With so much attention still focused on the pandemic and unemployment, lockdowns and quarantines still making headlines, it’s easy to miss that America is becoming a tale of two nations.  In the first there is a very small number of people that is super wealthy and becoming even more so.  In the other there are multitudes of people who are going through financial purgatory.  Some believe the disparity in income is unfair and setting the stage for even worse problems.    

The wealth gap is not new; it started decades ago.  But it has been exacerbated by the pandemic.  Following are just a few of the statistics that describe what’s going on out there. 

The Worst Of Times

*Bloomberg reports that since the downturn began many millions of low- and even middle-income people who had always purchased their own food now turn to food banks to put bread on their tables.  And even with these handouts hunger in America has become a very real crisis.  Millions of people are experiencing it and it’s not only adults that are affected.  Feeding America, which runs the largest network of food banks in the US, estimates that at the end of 2020, one out of every four children was suffering from hunger. 

*Moody’s Analytics reports that approximately 12 million households now owe on average more than $6,000 in back rent, utilities, and late fees, and they are living with the threat of eviction hanging over their heads.  According to CNBC, these households have accumulated a combined $70 billion in unpaid rent.  Landlords can no longer afford to carry this burden as they too are in financial distress because of so much unpaid rent. 

*The number of people trying to hang on to their homes by paying rent on a credit card has increased 70% from last year according to an analysis by the Federal Reserve Bank of Philadelphia.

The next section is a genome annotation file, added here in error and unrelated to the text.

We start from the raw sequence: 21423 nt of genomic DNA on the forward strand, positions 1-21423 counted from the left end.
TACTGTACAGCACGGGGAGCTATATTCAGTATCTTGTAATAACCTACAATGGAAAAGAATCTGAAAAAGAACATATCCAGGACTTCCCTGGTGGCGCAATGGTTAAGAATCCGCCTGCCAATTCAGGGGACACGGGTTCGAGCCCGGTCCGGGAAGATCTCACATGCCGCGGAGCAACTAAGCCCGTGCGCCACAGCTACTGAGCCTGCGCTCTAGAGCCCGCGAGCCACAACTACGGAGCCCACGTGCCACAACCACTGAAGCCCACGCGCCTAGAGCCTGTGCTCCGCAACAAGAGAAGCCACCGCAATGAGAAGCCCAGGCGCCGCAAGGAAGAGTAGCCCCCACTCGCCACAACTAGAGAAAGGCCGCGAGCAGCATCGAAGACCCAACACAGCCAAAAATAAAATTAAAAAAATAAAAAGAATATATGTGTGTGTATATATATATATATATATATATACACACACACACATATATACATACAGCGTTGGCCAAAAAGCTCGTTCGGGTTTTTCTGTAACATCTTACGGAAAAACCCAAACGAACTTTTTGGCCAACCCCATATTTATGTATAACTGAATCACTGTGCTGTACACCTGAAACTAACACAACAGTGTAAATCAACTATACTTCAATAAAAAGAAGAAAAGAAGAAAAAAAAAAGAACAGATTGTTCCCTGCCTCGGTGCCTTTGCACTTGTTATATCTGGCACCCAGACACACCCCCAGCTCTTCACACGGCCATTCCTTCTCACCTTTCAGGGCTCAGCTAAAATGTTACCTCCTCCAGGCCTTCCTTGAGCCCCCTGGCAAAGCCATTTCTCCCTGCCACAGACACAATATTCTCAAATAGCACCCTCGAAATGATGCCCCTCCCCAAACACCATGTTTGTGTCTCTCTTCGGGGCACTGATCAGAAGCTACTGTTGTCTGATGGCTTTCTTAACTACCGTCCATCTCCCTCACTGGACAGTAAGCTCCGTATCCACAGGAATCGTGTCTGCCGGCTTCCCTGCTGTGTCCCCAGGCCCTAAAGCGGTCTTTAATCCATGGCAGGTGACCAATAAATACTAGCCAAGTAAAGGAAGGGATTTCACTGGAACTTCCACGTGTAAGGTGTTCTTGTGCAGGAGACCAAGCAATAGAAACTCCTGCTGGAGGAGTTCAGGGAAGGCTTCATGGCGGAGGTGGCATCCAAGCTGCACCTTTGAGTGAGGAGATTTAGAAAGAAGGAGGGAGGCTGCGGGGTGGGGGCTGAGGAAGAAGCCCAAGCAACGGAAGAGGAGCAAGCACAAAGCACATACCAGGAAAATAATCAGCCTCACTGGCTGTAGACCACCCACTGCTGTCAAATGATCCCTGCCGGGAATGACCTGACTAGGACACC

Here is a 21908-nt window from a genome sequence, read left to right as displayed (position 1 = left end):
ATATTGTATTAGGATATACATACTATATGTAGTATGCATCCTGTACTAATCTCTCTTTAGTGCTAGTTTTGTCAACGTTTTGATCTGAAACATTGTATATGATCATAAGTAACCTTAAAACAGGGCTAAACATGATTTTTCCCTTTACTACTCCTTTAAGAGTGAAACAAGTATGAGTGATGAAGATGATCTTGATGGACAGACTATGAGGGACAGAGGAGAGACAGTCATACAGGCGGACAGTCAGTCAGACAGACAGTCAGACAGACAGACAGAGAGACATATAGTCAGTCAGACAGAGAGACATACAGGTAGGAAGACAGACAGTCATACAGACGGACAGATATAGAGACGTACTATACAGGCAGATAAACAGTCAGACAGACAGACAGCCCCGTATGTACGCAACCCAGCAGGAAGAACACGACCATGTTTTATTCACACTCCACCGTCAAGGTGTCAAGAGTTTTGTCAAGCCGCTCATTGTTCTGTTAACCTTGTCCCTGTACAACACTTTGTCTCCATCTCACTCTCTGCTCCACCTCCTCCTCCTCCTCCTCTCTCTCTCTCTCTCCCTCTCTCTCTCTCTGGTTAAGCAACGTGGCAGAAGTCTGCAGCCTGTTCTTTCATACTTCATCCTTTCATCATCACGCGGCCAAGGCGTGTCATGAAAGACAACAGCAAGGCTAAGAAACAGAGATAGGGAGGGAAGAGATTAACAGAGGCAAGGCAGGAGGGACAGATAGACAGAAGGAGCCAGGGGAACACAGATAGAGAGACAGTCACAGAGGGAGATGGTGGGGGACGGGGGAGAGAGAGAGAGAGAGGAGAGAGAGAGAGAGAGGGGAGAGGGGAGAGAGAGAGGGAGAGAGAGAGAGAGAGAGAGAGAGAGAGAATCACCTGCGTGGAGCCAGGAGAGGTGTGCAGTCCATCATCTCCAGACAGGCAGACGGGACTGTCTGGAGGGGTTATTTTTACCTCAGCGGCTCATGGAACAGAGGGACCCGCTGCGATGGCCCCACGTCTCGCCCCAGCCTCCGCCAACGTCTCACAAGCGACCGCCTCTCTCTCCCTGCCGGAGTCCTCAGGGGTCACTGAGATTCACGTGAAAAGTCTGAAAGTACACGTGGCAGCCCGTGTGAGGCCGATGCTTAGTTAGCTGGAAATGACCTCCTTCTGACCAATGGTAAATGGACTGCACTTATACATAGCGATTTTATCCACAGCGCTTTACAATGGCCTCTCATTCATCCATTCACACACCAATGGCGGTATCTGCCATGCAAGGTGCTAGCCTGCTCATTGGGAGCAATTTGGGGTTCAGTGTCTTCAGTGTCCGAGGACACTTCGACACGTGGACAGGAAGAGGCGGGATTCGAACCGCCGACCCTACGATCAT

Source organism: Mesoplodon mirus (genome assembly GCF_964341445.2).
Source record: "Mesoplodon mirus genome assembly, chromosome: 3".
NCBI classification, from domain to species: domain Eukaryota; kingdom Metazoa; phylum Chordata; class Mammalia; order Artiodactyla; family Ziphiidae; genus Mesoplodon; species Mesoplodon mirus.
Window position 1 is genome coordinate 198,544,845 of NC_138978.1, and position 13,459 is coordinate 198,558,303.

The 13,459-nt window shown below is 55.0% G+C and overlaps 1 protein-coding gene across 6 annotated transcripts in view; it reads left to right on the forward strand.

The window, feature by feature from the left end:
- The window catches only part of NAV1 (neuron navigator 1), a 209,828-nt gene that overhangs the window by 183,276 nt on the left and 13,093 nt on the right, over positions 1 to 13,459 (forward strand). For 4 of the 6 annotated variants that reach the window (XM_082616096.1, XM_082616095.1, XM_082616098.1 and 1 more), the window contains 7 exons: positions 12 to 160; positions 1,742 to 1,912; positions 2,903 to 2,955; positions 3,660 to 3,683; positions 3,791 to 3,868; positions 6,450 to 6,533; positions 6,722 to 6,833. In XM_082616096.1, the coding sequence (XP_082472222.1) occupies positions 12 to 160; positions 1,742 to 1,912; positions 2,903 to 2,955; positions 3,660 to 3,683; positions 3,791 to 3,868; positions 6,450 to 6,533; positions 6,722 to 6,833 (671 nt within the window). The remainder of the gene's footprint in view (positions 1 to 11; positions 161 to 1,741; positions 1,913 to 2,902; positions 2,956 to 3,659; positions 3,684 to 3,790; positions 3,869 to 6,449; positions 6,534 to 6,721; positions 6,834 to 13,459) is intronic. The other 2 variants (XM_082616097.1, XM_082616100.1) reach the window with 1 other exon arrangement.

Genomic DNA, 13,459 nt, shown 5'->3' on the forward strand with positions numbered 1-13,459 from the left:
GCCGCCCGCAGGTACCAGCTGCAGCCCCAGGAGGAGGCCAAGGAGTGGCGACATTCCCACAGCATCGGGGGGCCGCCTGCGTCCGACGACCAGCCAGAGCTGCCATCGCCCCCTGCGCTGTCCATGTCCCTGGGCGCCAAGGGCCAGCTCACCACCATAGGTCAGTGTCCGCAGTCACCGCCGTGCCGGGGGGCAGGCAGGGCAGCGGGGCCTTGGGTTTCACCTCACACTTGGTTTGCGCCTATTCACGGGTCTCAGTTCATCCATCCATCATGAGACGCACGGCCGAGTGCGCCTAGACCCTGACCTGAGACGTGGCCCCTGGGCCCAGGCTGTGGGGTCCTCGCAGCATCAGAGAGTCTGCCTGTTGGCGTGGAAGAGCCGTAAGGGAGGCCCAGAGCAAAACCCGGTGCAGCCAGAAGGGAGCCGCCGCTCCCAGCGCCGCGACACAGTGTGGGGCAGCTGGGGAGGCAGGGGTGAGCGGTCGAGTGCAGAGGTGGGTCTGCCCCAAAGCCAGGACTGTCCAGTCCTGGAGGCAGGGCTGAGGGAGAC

*Employment among individuals who earn $27,000 a year or less is down 20 percent from pre-pandemic levels.  This helps explain why the number of Americans living in poverty has risen to 52 million in November.   

The Best Of Times

At the same time so many people are in desperate situations, others are making more money than ever.  According to Forbes’ Real Time Billionaires List on Dec. 21, 2020, the top billionaires grew their wealth by an average of 57% in the last year.  The booming stock market, coupled with huge gains in the valuations of their businesses, are responsible for most of those gains. 

Leading these billionaires with the highest increase in net worth is Elon Musk, founder and head of both Tesla and SpaceX. Musk’s assets are worth $129 billion more now than they were a year ago - an amazing gain of 523%.  Tesla benefited from increasing sales of its electric vehicles in 2020 and from reports that it plans to introduce others.  SpaceX’s estimated long term valuation doubled after the company made important breakthroughs in rocket technology.  Musk has displaced Amazon’s Jeff Bezos as the world’s richest person.

Bezos saw the second highest growth in net worth, with a $74 billion increase. Ongoing quarantines and lockdowns are fueling growth in online shopping and have driven Amazon’s stock price 69% higher since the beginning of 2020.